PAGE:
How do the pros make curating art, selecting frames, measuring, and hammering look so effortless? We asked founder of Mason Lane, Katharine Earnhardt, to share some of her favorite tips on how to feel confident on mixing and matching art.
We hung over 500 frames last year for gallery walls in apartments, homes, stairwells, and bathrooms, and we’re ready to do it again! Because what better way to both celebrate family and love your space than with a display on your wall that showcases who and what you love? And while I wouldn’t market any kind of gallery wall as being DIY (that’s false advertising — get professional help), I’ve seen that people find the art gallery walls even tougher than the photo ones. Maybe this is because people are consistently not confident mixing and matching art. Plus, the Pinterest-perfect iterations are actually discouraging. But GUESS WHAT? Rather than focusing on how to carve 12 hours out of your Saturday to poke holes in your wall, I’m feeding you some awesome art combos AND sharing why they’re great. You can take the recommendations, as is, or use the logic to make your own combos.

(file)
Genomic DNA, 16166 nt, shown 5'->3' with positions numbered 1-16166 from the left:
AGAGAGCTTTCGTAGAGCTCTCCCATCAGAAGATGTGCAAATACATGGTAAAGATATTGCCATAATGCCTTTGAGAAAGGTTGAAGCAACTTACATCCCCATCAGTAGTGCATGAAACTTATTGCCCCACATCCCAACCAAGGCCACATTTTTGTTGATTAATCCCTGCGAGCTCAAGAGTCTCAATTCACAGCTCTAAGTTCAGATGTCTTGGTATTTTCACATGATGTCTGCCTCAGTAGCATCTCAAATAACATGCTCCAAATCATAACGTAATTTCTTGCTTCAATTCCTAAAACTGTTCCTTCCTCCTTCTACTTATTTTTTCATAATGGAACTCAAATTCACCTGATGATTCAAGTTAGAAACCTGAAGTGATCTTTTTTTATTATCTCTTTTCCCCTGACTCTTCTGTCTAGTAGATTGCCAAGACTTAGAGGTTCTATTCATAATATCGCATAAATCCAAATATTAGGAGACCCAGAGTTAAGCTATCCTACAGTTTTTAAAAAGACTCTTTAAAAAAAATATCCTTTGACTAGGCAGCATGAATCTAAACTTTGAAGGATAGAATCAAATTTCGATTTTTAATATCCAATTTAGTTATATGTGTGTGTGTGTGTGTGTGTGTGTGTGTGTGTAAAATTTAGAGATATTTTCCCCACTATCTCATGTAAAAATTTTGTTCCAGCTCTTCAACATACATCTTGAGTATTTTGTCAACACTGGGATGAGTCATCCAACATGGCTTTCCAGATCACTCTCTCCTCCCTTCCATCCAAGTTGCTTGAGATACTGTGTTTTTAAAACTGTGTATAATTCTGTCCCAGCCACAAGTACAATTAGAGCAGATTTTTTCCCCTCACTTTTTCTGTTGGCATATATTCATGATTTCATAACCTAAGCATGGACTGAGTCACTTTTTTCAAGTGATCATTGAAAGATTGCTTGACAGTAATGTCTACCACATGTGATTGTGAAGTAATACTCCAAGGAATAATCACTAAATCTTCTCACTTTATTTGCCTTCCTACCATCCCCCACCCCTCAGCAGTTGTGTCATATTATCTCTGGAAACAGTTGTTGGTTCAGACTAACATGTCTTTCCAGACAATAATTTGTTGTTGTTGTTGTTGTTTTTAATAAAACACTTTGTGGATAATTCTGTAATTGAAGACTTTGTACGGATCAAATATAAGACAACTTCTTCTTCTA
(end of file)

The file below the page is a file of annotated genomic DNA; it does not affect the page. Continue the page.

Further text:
Tip 1: Pick pieces that use similar color palettes in different ways.
Tip 2: Balance the busier compositions with more simplistic ones. Disperse each type evenly around the wall.
Tip 3: Incorporate vertical and horizontal pieces, both in various sizes. The largest pieces can go in the center area of the gallery wall.
Featured above: Deziree Native Namaqua Painting, Contemporary Retro Panel Blue V, David Slivka Untitled #26, Judith Hopf A Sudden Walk 1, 19th Century The Ladies Flower Garden Of Ornamental Perennials
Tip 4: Take it all to the framer; new custom frames and high-quality glass make old prints feel fresh. The frames shouldn’t all match, but you don’t need a different kind of frame on each piece either. Choose 3-5 that you like, and stick with those on your wall.
Katharine Earnhardt founded Mason Lane in 2014 as a way to help clients style walls with art and more. She has a background in art and business, a love for design, and a solid track record for understanding client taste. Through experiences at institutions like MoMA and Christie’s, among others, she learned that being creative, practical, and transparent go a long way. The education she gained from these career steps—including networking with museum trustees, flying to international art fairs, and overseeing business development efforts in other countries—complemented her art history and economics studies at Williams College, and her Art Business Masters from Sotheby’s Institute. She considers herself so lucky to put it all together in one package, leading a team that creates balanced, complete, and totally personalized spaces. Follow @masonlane_art for tips, tricks, and pretty pics.